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NASA shows what it would be like to land on Pluto

New Horizons made a close pass of the distant dwarf planet last year, and now the space agency has visualized a future approach in preparation for reaching the surface.

It's been a year since NASA's New Horizons spacecraft made its close flyby of Pluto, the solar system's most famously demoted dwarf planet. This week, the space agency celebrated with the above video simulating what it might be like one day to approach the fascinating world in preparation for a landing on the edge of its huge, heart-shaped plain known as the Sputnik Planum.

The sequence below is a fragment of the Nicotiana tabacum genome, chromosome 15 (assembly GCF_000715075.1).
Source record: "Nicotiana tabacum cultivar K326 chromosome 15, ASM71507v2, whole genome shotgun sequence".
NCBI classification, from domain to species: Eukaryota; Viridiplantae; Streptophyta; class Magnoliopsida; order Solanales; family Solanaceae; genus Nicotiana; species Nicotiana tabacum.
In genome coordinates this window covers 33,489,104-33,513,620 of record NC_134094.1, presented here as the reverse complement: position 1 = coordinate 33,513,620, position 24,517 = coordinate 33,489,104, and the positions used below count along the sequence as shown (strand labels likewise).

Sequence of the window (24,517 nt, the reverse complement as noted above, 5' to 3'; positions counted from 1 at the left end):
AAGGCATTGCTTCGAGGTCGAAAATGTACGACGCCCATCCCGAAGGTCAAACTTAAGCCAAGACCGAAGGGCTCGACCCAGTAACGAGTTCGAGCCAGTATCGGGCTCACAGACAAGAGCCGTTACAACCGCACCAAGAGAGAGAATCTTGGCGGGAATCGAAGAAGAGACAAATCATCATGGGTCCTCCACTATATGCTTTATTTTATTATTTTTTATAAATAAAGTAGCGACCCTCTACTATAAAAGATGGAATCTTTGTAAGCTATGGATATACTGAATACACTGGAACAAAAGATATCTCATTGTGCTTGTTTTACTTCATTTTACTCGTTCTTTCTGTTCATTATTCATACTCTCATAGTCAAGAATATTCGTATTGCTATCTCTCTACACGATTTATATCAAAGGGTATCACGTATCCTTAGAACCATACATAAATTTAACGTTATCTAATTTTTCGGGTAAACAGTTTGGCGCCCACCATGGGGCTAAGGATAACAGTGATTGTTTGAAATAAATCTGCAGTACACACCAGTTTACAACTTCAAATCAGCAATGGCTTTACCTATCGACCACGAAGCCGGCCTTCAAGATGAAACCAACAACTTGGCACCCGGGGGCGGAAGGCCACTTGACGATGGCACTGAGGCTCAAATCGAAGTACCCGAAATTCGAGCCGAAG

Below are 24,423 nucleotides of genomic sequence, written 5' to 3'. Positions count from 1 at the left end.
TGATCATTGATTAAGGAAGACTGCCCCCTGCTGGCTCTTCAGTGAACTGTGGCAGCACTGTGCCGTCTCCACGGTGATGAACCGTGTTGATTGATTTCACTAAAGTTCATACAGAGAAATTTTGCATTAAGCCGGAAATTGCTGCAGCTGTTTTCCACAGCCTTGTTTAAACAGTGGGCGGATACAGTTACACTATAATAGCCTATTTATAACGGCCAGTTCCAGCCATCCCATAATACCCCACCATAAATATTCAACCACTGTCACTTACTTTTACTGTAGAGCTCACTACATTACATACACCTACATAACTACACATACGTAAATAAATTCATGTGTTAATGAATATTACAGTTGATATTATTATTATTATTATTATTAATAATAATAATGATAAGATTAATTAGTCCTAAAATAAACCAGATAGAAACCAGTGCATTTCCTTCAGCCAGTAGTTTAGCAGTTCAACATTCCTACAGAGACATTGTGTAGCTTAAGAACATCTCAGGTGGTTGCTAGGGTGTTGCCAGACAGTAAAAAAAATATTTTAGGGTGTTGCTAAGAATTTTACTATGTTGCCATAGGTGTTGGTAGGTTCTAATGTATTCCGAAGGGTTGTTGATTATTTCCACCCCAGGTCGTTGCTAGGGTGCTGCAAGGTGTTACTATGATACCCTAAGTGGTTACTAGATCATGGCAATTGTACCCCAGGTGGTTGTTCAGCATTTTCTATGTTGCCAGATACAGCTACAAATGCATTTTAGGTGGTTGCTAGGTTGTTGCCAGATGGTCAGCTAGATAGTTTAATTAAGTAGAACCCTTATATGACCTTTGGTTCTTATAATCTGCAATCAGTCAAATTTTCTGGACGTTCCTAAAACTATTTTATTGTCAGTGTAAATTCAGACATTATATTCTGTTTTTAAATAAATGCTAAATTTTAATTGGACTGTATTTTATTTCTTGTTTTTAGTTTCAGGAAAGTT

The spacecraft finally reached Pluto last July after a journey of nine years and 3 billion miles and is now continuing on into the furthest reaches of the solar system to visit a small Kuiper Belt object (KBO) known as 2014 MU69 on New Year's Day of 2019.

The video is stitched together from more than 100 images that New Horizons took on its approach over a period of six weeks. If we ever were to actually land on Pluto, there would be plenty of weirdness to check out, like potential methane snow, frozen lakes and possible ice volcanoes.